Reversal: Secretary of the Navy out over Gallagher review

When we looked at the situation involving the Secretary of the Navy and the pending hearings for Navy SEAL Eddie Gallagher yesterday, it appeared to have settled into a comfortable resolution. Secretary Richard Spenser had conceded that the President had the final word on what happened with Gallagher and the White House had stated it was staying out of the matter and letting the SEALs handle the matter internally.

Well, that lasted for all of six hours or so. While many of us were settling in to watch football, Spencer was on his way out the door. If you take Spencer at this word, he quit after a disagreement with the Secretary of Defense. But the Pentagon and the White House are saying he was fired (or more accurately, had been “asked for his resignation”) because of a secret deal he was cooking up to save Gallagher’s Trident pin. (NY Post)

Defense Secretary Mark Esper canned Navy Secretary Richard Spencer over his handling of the internal disciplinary review of SEAL Eddie Gallagher.

Esper asked Spencer to resign after discovering that the Navy secretary had privately told the White House that if it did not intervene in Gallagher’s case, Spencer would make sure Gallagher would be able to retire and keep his Trident pin that designates him as an elite warrior, The Washington Post reported.

Spencer did not inform Esper of the proposal during a number of conversations and contradicted his public stand on how Gallagher’s review should proceed.

The President has already picked a successor to Spencer and will nominate U.S. ambassador to Norway and retired Navy rear admiral Kenneth Braithwaite.

Maybe it’s just me, but this entire story doesn’t make any sense. Trump made it clear from the beginning that the end goal was to make sure Gallagher kept both his rank and his Trident pin, marking him as a member of the SEALs. At least in public, Spencer had been pushing to allow the SEALs to handle the matter internally, seemingly putting him at odds with the President.

But now we’re being told that under the covers, Spencer was cooking up a deal to allow Gallagher to simply retire and keep his Trident pin if the matter couldn’t be resolved otherwise. That would seemingly satisfy the President, along with Spencer’s previous public kowtowing to the Commander in Chief as the person controlling the final decision. And that’s what Esper fired him for?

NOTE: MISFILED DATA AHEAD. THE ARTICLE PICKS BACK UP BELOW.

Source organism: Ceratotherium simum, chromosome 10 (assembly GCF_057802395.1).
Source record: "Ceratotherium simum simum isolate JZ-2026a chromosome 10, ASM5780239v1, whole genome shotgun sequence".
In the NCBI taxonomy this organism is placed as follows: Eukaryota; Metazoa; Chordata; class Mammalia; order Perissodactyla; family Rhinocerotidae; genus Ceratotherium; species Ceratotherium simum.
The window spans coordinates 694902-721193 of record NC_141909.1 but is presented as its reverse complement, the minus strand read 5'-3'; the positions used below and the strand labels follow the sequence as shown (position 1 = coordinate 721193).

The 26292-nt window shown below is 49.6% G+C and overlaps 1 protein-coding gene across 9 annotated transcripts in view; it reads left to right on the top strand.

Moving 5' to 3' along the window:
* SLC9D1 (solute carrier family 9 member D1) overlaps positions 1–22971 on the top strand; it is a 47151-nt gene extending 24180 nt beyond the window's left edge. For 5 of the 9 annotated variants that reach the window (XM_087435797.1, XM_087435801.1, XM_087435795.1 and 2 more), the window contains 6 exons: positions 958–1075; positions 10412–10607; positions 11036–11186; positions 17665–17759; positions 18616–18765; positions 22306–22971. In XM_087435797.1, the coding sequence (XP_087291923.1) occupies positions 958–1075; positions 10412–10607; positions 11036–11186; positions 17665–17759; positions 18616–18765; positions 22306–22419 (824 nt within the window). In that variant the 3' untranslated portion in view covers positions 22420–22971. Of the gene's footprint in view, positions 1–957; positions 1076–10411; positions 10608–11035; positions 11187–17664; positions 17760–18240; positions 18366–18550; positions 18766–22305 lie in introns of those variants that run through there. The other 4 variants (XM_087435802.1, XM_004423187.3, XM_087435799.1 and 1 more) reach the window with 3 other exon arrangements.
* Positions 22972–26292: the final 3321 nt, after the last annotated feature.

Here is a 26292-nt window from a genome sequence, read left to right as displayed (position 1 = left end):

Doesn’t it seem more likely that the person who exposed the secret deal to grant Trump’s wish (the Secretary of Defense) would be the one getting their walking papers? One other possibility is that Spencer really did cook this up on his own but neither Gallagher nor Trump wanted to see the SEAL retire, preferring that he stay on active duty and remain a SEAL. That would at least make a little more sense, particularly when you consider that there’s zero chance Esper would have dumped Spencer without talking to the President first. Either way, it definitely sounds like there’s more going on here than what we’re hearing from the official White House line.

What’s not resolved yet is Gallagher’s future. While Spencer and his alleged deal may be gone, as things stand now the review board scheduled to consider Gallagher’s future with the SEALs is still set to move forward. If they hold their hearings and conclude that his pin should be pulled and then President Trump turns around and orders them to let him keep it, the President will be seriously micromanaging the military and overriding the decisions of some of their most senior people. If wants to derail this train, he should step in before the hearings convene and order them to be canceled.

But as I wrote yesterday, that’s still a terrible idea. No matter how fond Trump may be of Gallagher, he should allow the military’s top brass to handle disciplinary matters as they see fit. This sort of direct interference with the chain of command is bad for morale and will undermine discipline (something Spencer accuses him of in his resignation letter) and the President’s command of the military.